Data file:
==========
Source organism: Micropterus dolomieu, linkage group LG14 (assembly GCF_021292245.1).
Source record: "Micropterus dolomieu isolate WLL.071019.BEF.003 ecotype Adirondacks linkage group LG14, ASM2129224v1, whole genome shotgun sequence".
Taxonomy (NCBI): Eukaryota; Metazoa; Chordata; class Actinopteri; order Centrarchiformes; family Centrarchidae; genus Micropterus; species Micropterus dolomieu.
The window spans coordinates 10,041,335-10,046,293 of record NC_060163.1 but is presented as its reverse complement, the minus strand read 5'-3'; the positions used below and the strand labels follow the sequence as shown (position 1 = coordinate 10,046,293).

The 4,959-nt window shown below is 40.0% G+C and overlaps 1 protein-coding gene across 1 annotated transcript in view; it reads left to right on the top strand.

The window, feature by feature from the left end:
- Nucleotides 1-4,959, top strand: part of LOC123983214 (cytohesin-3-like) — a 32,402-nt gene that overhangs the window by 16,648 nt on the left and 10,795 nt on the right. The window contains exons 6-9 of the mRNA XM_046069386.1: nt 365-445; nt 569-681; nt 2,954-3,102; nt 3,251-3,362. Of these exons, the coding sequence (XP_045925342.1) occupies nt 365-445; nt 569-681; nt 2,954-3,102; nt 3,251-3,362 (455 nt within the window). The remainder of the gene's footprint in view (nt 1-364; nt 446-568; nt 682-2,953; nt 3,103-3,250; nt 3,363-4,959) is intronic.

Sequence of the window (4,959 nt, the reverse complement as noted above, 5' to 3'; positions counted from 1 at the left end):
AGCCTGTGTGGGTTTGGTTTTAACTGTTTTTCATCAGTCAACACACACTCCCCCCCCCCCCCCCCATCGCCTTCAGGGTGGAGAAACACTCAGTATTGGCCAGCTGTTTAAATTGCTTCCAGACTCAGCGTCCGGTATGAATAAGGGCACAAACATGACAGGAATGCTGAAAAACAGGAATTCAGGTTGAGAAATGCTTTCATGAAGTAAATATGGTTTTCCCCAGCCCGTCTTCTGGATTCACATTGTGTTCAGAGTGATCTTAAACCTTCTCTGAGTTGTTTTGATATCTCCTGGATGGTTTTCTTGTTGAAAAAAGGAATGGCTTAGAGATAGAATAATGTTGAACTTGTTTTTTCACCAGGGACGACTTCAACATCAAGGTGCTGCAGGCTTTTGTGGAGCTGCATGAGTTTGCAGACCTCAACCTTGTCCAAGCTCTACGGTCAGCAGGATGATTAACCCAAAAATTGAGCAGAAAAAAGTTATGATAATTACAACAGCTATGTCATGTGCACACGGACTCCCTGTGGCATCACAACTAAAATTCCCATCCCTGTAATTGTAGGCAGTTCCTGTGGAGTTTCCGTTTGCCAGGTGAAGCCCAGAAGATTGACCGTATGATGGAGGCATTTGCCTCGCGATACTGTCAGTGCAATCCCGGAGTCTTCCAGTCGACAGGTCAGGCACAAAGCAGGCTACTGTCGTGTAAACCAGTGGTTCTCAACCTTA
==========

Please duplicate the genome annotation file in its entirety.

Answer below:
Source organism: Micropterus dolomieu, linkage group LG14 (assembly GCF_021292245.1).
Source record: "Micropterus dolomieu isolate WLL.071019.BEF.003 ecotype Adirondacks linkage group LG14, ASM2129224v1, whole genome shotgun sequence".
Taxonomy (NCBI): Eukaryota; Metazoa; Chordata; class Actinopteri; order Centrarchiformes; family Centrarchidae; genus Micropterus; species Micropterus dolomieu.
The window spans coordinates 10,041,335-10,046,293 of record NC_060163.1 but is presented as its reverse complement, the minus strand read 5'-3'; the positions used below and the strand labels follow the sequence as shown (position 1 = coordinate 10,046,293).

The 4,959-nt window shown below is 40.0% G+C and overlaps 1 protein-coding gene across 1 annotated transcript in view; it reads left to right on the top strand.

The window, feature by feature from the left end:
- Nucleotides 1-4,959, top strand: part of LOC123983214 (cytohesin-3-like) — a 32,402-nt gene that overhangs the window by 16,648 nt on the left and 10,795 nt on the right. The window contains exons 6-9 of the mRNA XM_046069386.1: nt 365-445; nt 569-681; nt 2,954-3,102; nt 3,251-3,362. Of these exons, the coding sequence (XP_045925342.1) occupies nt 365-445; nt 569-681; nt 2,954-3,102; nt 3,251-3,362 (455 nt within the window). The remainder of the gene's footprint in view (nt 1-364; nt 446-568; nt 682-2,953; nt 3,103-3,250; nt 3,363-4,959) is intronic.

Sequence of the window (4,959 nt, the reverse complement as noted above, 5' to 3'; positions counted from 1 at the left end):
AGCCTGTGTGGGTTTGGTTTTAACTGTTTTTCATCAGTCAACACACACTCCCCCCCCCCCCCCCCATCGCCTTCAGGGTGGAGAAACACTCAGTATTGGCCAGCTGTTTAAATTGCTTCCAGACTCAGCGTCCGGTATGAATAAGGGCACAAACATGACAGGAATGCTGAAAAACAGGAATTCAGGTTGAGAAATGCTTTCATGAAGTAAATATGGTTTTCCCCAGCCCGTCTTCTGGATTCACATTGTGTTCAGAGTGATCTTAAACCTTCTCTGAGTTGTTTTGATATCTCCTGGATGGTTTTCTTGTTGAAAAAAGGAATGGCTTAGAGATAGAATAATGTTGAACTTGTTTTTTCACCAGGGACGACTTCAACATCAAGGTGCTGCAGGCTTTTGTGGAGCTGCATGAGTTTGCAGACCTCAACCTTGTCCAAGCTCTACGGTCAGCAGGATGATTAACCCAAAAATTGAGCAGAAAAAAGTTATGATAATTACAACAGCTATGTCATGTGCACACGGACTCCCTGTGGCATCACAACTAAAATTCCCATCCCTGTAATTGTAGGCAGTTCCTGTGGAGTTTCCGTTTGCCAGGTGAAGCCCAGAAGATTGACCGTATGATGGAGGCATTTGCCTCGCGATACTGTCAGTGCAATCCCGGAGTCTTCCAGTCGACAGGTCAGGCACAAAGCAGGCTACTGTCGTGTAAACCAGTGGTTCTCAACCTTA